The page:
Harris County is gearing up for a new Texas Two Step. Beginning March 1, 2015, the state will no longer issue vehicle inspection stickers and will move to a “Two Steps, One Sticker” program. Under the new system, Texas vehicle owners will need to pass inspection prior to renewing their registration. The familiar blue-bordered Texas Department of Motor Vehicles (TxDMV) registration sticker will serve as proof of both inspection and registration.

“We are prepared to make this transition as smooth as possible for our residents,” said Harris County Tax Assessor-Collector Mike Sullivan. “During the first year of the program beginning March 1, 2015, all you will need to do is make sure you already have a valid passing vehicle inspection before you renew your registration in our office, online or by mail.”

When vehicle owners renew their registration, the system will verify whether the vehicle has a valid inspection. It’s recommended to bring the hard copy of the vehicle inspection report when renewing your registration. Without a passing inspection, the vehicle will not be eligible for registration renewal.

During the second year of the program, beginning March 1, 2016, vehicles’ inspection and registration expiration dates will align to the date that is on the registration sticker. Once the expiration dates are aligned in that second year, you will have a convenient 90-day window to pass inspection first and then renew your registration before the end of the month listed on your sticker.

“When the ‘Two Steps, One Sticker’ program is fully implemented, Harris County residents will appreciate having just one sticker in the corner of their windshield and only one expiration date to worry about,” said TxDMV Executive Director Whitney Brewster. “And because a passing vehicle inspection will be a requirement to renew your registration, more vehicle owners will comply with inspection requirements leading to safer and more environmentally sound cars on Texas roads.”

The implementation of “Two Steps, One Sticker” is a result of House Bill 2305 which passed during the 83rd Legislative Session in 2013. The program is joint effort by the TxDMV, the Texas Department of Public Safety (DPS) and the Texas Commission on Environmental Quality, in collaboration with the 254 county tax assessor-collector’s offices which process vehicle registrations and vehicle inspection stations across the state.

For more information:
www.TwoStepsOneSticker.com

The Harris County Tax Office Automobile Division performs more than 4.5 million automobile transactions in Harris County each year. It also works closely with the Texas Department of Motor Vehicles to register motor vehicles, collect registration and title fees and distributes them to the proper entities. Learn more about the Automobile Services Division by visiting www.hctax.net.

See here and here for the background. I think this is a good idea, but I also expect there will be some confusion along the way. At the very least, having only one date to worry about instead of two, especially if you have more than one car at your household, will be nice.

Get ready to go inspection sticker-free

Things are gonna be different next year.

Texas drivers will have a little less clutter on their windshield next year when the familiar green inspection sticker goes away, but it comes at the price of requiring inspections in order to renew vehicle registrations.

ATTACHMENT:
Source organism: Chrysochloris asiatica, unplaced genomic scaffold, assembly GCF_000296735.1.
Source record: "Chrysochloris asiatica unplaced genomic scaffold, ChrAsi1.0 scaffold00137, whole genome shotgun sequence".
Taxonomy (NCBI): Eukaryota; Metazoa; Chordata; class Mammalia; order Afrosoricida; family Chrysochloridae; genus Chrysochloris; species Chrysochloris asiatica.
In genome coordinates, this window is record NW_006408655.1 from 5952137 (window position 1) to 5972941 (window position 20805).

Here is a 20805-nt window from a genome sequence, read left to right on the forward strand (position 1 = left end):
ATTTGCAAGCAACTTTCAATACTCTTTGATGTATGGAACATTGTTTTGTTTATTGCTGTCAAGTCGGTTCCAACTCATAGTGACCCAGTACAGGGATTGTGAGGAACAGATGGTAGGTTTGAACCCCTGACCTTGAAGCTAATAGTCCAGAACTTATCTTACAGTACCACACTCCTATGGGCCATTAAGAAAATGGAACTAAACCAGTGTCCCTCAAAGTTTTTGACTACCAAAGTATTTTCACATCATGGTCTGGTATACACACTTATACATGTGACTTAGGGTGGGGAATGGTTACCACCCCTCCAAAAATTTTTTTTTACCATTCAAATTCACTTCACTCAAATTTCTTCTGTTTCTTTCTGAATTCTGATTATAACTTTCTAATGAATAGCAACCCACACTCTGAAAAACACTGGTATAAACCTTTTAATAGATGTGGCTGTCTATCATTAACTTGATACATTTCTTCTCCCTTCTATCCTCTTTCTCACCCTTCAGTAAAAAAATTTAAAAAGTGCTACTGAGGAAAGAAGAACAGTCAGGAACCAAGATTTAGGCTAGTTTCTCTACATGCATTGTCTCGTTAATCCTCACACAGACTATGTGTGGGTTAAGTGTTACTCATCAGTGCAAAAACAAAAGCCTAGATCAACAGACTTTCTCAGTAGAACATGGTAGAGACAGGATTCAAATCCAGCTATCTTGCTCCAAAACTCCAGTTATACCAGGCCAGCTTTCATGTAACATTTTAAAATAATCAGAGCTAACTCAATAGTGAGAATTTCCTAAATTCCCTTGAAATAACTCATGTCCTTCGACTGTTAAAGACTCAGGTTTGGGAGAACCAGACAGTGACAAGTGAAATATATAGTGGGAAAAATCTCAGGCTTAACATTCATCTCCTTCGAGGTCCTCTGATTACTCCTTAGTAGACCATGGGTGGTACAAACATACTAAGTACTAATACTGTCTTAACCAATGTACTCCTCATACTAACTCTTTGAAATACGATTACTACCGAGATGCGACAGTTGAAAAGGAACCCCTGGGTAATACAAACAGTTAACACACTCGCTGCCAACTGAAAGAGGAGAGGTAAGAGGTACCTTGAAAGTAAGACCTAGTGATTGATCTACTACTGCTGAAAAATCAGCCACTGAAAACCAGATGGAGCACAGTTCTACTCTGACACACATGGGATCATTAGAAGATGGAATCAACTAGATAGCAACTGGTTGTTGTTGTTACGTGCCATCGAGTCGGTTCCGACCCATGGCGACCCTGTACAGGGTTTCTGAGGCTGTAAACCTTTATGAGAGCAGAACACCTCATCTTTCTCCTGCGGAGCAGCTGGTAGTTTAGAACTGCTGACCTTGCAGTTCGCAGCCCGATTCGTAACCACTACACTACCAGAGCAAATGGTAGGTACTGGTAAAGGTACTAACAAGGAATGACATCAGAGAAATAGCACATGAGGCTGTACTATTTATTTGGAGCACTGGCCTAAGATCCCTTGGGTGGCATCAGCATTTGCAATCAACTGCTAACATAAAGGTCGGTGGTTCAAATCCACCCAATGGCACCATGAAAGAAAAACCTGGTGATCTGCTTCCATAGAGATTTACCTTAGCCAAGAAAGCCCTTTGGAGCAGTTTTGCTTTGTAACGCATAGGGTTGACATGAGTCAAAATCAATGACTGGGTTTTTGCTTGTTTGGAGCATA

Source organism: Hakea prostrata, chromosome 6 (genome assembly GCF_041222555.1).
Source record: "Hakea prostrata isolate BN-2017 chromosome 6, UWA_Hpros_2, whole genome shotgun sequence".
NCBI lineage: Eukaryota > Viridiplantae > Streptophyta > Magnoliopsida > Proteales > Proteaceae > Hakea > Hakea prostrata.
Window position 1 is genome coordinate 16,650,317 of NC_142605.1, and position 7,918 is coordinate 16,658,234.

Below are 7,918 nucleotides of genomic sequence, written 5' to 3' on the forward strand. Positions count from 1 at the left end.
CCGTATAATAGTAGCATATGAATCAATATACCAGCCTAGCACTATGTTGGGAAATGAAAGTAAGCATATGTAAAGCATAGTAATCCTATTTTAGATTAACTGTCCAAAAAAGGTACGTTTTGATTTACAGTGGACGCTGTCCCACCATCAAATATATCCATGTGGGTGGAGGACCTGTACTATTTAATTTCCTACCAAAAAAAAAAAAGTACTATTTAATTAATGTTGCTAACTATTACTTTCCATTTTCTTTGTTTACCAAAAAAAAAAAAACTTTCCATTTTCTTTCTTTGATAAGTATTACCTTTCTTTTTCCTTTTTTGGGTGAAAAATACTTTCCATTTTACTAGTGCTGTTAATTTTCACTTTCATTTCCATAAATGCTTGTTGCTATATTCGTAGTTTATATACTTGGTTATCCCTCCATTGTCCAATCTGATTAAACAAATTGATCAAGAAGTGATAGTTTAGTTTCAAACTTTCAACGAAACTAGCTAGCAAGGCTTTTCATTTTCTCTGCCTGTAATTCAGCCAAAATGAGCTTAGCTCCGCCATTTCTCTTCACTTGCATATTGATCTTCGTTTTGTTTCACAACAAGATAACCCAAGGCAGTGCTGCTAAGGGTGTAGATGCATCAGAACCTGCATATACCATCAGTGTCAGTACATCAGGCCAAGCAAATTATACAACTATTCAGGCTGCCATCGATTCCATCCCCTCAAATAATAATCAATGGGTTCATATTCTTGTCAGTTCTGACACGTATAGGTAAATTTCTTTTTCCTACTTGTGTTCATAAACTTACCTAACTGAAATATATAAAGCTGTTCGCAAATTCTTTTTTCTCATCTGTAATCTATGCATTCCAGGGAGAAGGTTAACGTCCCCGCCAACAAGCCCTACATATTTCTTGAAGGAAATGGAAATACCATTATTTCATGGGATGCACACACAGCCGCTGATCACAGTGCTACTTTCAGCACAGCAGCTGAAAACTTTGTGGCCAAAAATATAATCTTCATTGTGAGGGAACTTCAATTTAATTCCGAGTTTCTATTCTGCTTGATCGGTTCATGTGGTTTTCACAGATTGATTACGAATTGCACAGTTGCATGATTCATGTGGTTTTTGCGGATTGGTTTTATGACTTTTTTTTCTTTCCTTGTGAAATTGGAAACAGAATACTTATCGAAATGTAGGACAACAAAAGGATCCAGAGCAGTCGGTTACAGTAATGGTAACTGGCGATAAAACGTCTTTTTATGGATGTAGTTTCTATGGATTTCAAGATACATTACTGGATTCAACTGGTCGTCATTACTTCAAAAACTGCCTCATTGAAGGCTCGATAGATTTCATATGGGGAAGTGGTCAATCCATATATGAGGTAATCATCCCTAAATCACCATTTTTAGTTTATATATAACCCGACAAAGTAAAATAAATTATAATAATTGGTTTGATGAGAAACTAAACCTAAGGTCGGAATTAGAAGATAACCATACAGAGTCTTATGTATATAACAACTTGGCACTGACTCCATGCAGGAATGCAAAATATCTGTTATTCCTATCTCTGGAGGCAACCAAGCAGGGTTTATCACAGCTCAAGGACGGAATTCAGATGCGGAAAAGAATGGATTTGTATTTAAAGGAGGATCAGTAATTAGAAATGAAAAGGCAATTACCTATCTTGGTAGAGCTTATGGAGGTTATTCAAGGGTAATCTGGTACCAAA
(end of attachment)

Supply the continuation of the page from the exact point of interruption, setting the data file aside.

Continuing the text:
As of March 2015, vehicles registered in Texas will no longer need separate vehicle inspection and registration stickers. Inspections and registrations will continue, but the single registration sticker will act as proof of both, Texas DMV director Whitney Brewster told a state senate committee on Monday. The deadline for passing state vehicle safety and emissions tests shifts to sometime in the 90 days before the vehicle’s registration expires.

“This is a big impact on customers,” Brewster told state senators, citing the need for an aggressive public awareness campaign.

[…]

The rules and costs for vehicle owners do not change, though when the payments occur will. Owners in the Houston area will pay the station $25.50 when the inspection is done. The remaining $14.25 associated with Texas clean air programs and inspection oversight is paid when the person renews the vehicle registration.

The owner will get a printout when they submit for the inspection, then that information is relayed into the state database. The owner can go online prior to their registration expiring and renew. Officials can check the insurance and inspection databases for the information and issue the registration renewal.

For in-person renewals, the owner can take the proper insurance and inspection certificates and present them to the county tax assessor.

The change means a break from annual inspections for some drivers, because of the timing for inspections and registrations expiring. If someone’s registration expires in May and their inspection tag expires in June, for example, they will not have to get their car tested until prior to renewing their registration in May 2016.

See here for the background. This is the result of a bill passed last year by the Lege, and the idea is to cut down on inspection fraud. It will be a big change for pretty much everyone, so that public awareness campaign does need to be aggressive and pervasive. For now, be aware that a change is coming, and be prepared to look for the new procedures next year when inspection and registration time roll around.

No more inspection stickers

That’s the plan, and I think it makes a lot of sense.

Texas’ vehicle inspection stickers would become a thing of the past under legislation approved unanimously Monday by the state Senate.

But there’s a catch: Vehicles still would have to be inspected before they could be registered with the state, and diesel vehicles would, for the first time, have to pass an emissions test.

“Technology allows Texas to move away from vehicle inspection stickers, so we can combine the inspection with the registration,” said state Sen. Royce West, D-Dallas, the author of Senate Bill 1350.

Twenty-seven other states already use a single-sticker system, Department of Public Safety officials said Monday.

“It will mean there will be one registration sticker on your windshield, instead of that sticker and an inspection sticker. That’s one less sticker on your windshield that you can get a ticket for,” West said. “It’s about less stickers, less government.”

A study by DPS and the state Department of Motor Vehicles showed that the switch would reduce fraud, which has plagued the vehicle inspection system for years.

Here’s SB 1350, which still has to pass the House. The fraud issue is bigger and more extensive than you might think. By eliminating stickers and tying inspections to your vehicle registration, this would mean no more sticker stealing, and no more “surrogate” vehicles being inspected on behalf of some other car. I’m sure there will still be ways to cheat the system, but this is a step in the right direction. Plus, emissions testing for diesel vehicles is something we should have been doing for years. Good idea, good bill, let’s hope the House passes it.